Budget stalls, ballot questions surge

Budget talks are not progressing as ballot questions move along in the Minnesota Legislature.  The State Government Conference Committee Chair Morrie Lanning said “The way things are going right now, I’ve lost my optimism we’ll be done on time.” Chair Mike Parry said to Gov. Mark Dayton “Quit using veterans as political pawns.”  Lawmakers and the governor are locked in a dispute over what a 15% cut to state agencies really means. 

The DFL governor’s office says “Republicans don’t like what an all-cuts budget really looks like” as they contend a State Veterans Home would close under the legislative plan.  The GOP says vets are held harmless in their budget.  Dayton again made it clear “I don’t favor an all-cuts budget.”

What we do know is that significant time has been spent moving constitutional amendments along.  A ban on gay marriage is ready to hit the Senate floor and half a dozen other ballot questions are under consideration.  Friday on Almanac, we answer the question: How many is too many constitutional amendments?  Our historical research shows when voters are presented with five or more questions they reject almost of them.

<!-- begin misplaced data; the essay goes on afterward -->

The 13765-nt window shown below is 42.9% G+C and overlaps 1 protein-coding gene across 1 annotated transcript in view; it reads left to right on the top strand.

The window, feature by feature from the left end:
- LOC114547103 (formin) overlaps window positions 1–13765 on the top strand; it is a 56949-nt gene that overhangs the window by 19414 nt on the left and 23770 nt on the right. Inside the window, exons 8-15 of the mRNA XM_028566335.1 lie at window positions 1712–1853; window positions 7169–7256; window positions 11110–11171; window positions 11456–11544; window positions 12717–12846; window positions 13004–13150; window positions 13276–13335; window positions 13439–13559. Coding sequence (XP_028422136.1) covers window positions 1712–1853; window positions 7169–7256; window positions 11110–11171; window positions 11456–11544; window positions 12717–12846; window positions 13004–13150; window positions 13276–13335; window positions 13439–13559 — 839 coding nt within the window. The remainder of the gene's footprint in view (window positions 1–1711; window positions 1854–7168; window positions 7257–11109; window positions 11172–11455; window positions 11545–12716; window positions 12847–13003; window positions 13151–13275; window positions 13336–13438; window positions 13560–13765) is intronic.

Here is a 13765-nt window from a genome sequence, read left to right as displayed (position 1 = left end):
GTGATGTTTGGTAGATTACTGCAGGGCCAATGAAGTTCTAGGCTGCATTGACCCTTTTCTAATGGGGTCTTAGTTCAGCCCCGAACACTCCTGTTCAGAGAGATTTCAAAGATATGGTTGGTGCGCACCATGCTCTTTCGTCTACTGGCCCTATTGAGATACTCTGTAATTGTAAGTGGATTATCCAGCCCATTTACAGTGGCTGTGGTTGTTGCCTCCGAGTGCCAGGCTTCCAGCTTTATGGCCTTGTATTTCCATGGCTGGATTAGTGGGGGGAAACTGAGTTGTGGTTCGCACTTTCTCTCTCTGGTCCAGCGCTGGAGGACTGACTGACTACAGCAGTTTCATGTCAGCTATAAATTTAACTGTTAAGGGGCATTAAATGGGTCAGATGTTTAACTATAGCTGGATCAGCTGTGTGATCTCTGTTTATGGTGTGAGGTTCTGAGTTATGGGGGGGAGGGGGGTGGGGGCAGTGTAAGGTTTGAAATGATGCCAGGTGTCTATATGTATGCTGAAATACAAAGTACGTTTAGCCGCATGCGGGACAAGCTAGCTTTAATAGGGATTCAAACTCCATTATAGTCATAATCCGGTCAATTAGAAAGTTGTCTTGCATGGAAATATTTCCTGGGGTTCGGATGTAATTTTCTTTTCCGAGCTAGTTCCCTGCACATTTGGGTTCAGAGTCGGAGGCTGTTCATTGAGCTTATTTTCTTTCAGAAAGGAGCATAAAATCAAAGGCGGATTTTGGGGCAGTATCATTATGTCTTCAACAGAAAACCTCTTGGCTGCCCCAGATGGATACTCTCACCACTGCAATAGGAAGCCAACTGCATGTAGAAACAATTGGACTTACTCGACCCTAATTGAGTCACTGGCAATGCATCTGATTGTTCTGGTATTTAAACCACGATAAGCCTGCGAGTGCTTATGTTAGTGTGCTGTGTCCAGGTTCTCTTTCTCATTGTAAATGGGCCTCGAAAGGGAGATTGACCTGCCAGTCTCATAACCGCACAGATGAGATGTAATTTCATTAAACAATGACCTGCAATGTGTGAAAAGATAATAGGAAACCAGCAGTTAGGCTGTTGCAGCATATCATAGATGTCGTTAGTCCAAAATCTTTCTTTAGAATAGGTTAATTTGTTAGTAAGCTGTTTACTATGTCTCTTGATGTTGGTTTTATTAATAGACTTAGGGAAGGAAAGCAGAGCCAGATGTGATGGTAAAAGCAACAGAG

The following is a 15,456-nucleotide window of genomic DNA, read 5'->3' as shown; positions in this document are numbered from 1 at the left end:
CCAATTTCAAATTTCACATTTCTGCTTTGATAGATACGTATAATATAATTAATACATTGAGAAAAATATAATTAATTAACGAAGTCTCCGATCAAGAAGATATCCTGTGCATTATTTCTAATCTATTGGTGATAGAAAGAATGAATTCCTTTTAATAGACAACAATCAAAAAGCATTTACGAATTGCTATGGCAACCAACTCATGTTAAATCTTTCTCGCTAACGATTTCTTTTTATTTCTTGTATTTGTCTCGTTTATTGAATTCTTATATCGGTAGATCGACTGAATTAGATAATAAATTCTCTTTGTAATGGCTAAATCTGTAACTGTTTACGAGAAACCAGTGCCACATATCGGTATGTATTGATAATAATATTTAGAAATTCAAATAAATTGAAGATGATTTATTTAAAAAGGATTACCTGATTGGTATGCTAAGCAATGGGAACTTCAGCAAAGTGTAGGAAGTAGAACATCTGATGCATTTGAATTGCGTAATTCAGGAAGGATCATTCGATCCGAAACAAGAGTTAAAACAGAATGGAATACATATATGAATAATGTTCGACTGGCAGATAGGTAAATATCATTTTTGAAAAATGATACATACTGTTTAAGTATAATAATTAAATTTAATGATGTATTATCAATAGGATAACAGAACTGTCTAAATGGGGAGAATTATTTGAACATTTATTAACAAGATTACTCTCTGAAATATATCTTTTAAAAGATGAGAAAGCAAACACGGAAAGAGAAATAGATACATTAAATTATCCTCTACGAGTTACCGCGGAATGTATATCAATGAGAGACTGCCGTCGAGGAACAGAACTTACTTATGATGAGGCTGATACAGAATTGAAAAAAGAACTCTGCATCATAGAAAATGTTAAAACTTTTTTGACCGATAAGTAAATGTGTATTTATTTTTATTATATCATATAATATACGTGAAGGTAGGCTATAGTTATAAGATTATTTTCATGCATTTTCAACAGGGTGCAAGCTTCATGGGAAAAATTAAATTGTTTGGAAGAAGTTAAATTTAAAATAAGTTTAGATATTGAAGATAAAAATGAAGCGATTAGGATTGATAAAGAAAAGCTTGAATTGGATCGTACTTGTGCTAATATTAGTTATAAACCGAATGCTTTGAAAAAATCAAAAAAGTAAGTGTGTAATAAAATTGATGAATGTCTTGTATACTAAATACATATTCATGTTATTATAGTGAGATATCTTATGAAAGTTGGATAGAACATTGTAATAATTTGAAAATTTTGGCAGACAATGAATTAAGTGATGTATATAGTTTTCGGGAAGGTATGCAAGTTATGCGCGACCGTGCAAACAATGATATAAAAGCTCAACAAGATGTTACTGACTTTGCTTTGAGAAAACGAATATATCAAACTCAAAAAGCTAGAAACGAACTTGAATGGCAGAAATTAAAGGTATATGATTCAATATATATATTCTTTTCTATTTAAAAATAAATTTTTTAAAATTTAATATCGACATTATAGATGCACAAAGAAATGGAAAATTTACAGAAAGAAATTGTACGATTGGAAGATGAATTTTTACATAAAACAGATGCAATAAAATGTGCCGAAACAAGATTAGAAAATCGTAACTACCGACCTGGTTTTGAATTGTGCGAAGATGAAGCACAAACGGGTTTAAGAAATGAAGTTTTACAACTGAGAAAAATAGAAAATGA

Rep. Denny McNamara (R-Hastings) told us “I personally want to concentrate on the $5 billion budget problem, if I had my way we wouldn’t be doing any constitutional amendments right now.”  Freshman Sen. Benjamin Kruse (R-Brooklyn Park) disagreed “I don’t know if there’s ever too many.”  Much more from many other lawmakers with a variety of opinions Friday on Almanac as we explore the history of constitutional amendments and appetite this session.

Comments (1)

  1. Submitted by Jerry Buerge on 05/09/2011 - 11:18 pm.

    i suggest that the voting public of Minnesota continues to be satisfied with the present system for legal registration.

    If the Republican Party wishes to change it, they should be willing to pony up the cash to cover the cost of supplying photo IDs for all those who do not have them.

    Alternately, to submit this issue as a ballot issue at the next election.

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